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The dramatic effects of lockdown on the planet

Even as the health and economic crisis worsens by the day, coronavirus has also given rise to indisputable benefits for the planet. The reduction in human activity has had a positive impact on air quality and quality of life for flora and fauna alike.

Reduced nitrogen dioxide levels in countries under lockdown

China, the cradle of the epidemic, has taken a series of steps since the beginning of 2020 to slow the spread of the virus, such as placing cities and even whole regions under quarantine, shutting down factories and closing ports and airports.

On 19 February, a study by UK website Carbon Brief estimated that, at that point, China’s carbon dioxide emissions were down 25%. Furthermore, NASA reported that between 1 and 25 February 2020, nitrogen dioxide emissions above the Wuhan region – epicentre of the pandemic – were between 10% and 30% lower than over the same period in 2019.

It was a similar picture in Italy, where coronavirus first broke out in Europe: a map published by the European Space Agency highlights a sharp reduction in nitrogen dioxide over northern Italy since early January 2020. According to readings taken by Copernicus (the European Union’s Earth Observation Programme), average concentrations of nitrogen dioxide in Milan fell from around 65 mg per cubic metre in January to 35 mg per cubic metre in the first week of March.

The same scenario has played out in France, with air quality in the Greater Paris region better than it has been at any time in the past 40 years. Airparif observed a 20-30% improvement in air quality in the Paris (link in french) conurbation after nitrogen dioxide emissions fell by more than 60%.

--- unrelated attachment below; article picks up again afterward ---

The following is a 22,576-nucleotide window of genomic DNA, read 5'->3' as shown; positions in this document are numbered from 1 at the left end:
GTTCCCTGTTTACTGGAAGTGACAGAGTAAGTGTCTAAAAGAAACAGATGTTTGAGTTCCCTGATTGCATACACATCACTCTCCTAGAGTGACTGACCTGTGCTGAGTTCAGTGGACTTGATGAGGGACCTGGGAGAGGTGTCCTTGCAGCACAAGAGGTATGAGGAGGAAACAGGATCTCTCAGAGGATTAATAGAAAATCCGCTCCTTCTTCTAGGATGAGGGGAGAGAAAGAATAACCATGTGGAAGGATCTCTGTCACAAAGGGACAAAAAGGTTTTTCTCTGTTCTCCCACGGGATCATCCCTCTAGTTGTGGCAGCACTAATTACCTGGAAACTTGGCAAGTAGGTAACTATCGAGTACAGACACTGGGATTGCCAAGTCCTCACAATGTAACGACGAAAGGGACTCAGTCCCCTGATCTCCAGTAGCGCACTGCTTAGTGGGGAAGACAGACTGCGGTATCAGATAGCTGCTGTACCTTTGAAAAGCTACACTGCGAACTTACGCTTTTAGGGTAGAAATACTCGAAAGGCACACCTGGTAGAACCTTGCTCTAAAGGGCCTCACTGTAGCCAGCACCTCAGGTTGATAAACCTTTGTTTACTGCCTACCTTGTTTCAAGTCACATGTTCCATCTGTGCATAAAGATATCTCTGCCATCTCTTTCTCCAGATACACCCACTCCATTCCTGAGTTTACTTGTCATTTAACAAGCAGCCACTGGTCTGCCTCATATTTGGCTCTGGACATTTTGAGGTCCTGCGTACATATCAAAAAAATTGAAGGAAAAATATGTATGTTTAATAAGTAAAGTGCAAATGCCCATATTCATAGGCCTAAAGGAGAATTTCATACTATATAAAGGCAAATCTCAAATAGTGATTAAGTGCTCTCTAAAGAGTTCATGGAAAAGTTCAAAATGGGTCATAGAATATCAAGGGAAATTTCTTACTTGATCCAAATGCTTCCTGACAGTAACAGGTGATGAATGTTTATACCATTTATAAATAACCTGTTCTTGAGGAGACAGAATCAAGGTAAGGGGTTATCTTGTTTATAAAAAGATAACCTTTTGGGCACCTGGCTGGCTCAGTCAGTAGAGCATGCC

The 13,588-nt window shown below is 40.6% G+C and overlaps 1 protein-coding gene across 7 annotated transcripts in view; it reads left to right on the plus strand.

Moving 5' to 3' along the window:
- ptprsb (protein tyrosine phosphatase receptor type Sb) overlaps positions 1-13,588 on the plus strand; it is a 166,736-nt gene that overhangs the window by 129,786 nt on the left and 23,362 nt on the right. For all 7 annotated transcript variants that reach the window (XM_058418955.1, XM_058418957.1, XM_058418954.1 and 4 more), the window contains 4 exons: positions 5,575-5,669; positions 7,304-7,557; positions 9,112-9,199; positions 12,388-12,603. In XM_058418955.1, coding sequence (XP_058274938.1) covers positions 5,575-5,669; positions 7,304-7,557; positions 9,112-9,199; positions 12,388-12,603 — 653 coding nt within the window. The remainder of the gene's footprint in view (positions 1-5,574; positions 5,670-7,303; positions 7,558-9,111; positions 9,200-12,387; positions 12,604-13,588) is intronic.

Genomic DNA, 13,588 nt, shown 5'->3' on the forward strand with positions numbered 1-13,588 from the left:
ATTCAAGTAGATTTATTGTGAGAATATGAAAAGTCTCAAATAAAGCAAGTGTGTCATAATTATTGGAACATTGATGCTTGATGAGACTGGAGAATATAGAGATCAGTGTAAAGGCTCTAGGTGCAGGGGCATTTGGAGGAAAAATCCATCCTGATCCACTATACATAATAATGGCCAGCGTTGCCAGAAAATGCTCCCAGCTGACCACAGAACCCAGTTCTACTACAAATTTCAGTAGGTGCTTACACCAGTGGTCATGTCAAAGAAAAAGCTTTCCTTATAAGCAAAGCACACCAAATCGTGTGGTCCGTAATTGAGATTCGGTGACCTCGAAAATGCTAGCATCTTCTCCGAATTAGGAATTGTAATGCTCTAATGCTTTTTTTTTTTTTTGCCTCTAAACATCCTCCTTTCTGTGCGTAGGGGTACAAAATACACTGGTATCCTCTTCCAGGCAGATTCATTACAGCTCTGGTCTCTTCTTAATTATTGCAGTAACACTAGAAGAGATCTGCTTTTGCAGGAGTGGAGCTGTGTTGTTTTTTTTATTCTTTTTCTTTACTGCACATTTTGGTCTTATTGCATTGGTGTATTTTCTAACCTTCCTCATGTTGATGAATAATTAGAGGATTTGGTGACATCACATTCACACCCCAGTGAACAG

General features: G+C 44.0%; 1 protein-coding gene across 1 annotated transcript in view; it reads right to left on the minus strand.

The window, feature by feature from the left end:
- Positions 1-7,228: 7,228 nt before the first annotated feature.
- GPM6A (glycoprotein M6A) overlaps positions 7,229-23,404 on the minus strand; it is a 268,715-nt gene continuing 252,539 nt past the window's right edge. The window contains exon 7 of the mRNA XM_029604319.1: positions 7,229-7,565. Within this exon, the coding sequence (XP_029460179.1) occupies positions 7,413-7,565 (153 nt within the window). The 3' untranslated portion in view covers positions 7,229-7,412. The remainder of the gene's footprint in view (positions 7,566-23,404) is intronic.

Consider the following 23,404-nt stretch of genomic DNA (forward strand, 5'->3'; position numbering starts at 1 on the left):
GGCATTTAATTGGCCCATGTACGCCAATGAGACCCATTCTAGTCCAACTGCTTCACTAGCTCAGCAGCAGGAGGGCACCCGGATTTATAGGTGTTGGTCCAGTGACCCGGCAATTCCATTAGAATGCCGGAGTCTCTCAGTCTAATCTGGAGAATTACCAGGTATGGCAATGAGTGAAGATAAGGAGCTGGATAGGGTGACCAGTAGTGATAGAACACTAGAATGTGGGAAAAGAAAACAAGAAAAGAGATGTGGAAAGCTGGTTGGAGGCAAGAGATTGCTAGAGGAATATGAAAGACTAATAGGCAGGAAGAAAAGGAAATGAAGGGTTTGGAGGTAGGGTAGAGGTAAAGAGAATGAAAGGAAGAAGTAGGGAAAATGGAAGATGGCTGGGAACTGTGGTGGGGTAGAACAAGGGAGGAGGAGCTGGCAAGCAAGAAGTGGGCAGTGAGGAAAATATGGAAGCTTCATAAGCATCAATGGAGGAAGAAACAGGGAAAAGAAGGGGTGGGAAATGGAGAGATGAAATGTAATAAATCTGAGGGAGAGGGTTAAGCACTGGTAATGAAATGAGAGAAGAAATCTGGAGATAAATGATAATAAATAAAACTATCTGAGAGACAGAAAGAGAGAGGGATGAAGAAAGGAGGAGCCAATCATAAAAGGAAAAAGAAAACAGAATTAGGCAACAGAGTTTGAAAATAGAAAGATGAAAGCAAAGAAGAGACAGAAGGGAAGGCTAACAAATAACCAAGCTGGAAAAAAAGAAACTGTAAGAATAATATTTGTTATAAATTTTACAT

When nature reasserts itself

In Italy, marine animals are reasserting themselves in the waters of the Mediterranean. In the country’s third-largest port of Cagliari (Sardinia), through which 30 million metric tons of goods transit every year, dolphins can once again be seen swimming just off the now deserted shore.

Meanwhile, in Venice, also known for being one of the most heavily polluted tourist cities, the canal waters are at long last running clear again, free of waste and greyish particles. Fish, swans and other birds are taking advantage of this lull to finally breathe.

Some animals that had long fled large urban areas have recently been returning to city streets and parks: foxes, stone martens and wild boar have all been seen in Barcelona, while San Francisco has even played host to coyotes!

Ecologists can only be delighted at the positive effects of the lockdown on flora and fauna. With less hunting going on this spring, animals will be less stressed and reproduce in greater numbers.

With photosynthesis able to work its magic more effectively, plants will also reproduce more abundantly, spurring a new generation of plant life that will benefit insects and the entire food chain right through to humans, who will also be able to breathe more freely.

Air, water and all ecosystems will benefit and pollination will be more efficient. And there will be less pesticide on fields!


This respite will be short-lived for animals: once the lockdown is lifted, people will be driven outdoors by their need for nature, and flora and fauna will once again be at risk from the harmful effects of excessive numbers of people visiting natural environments.


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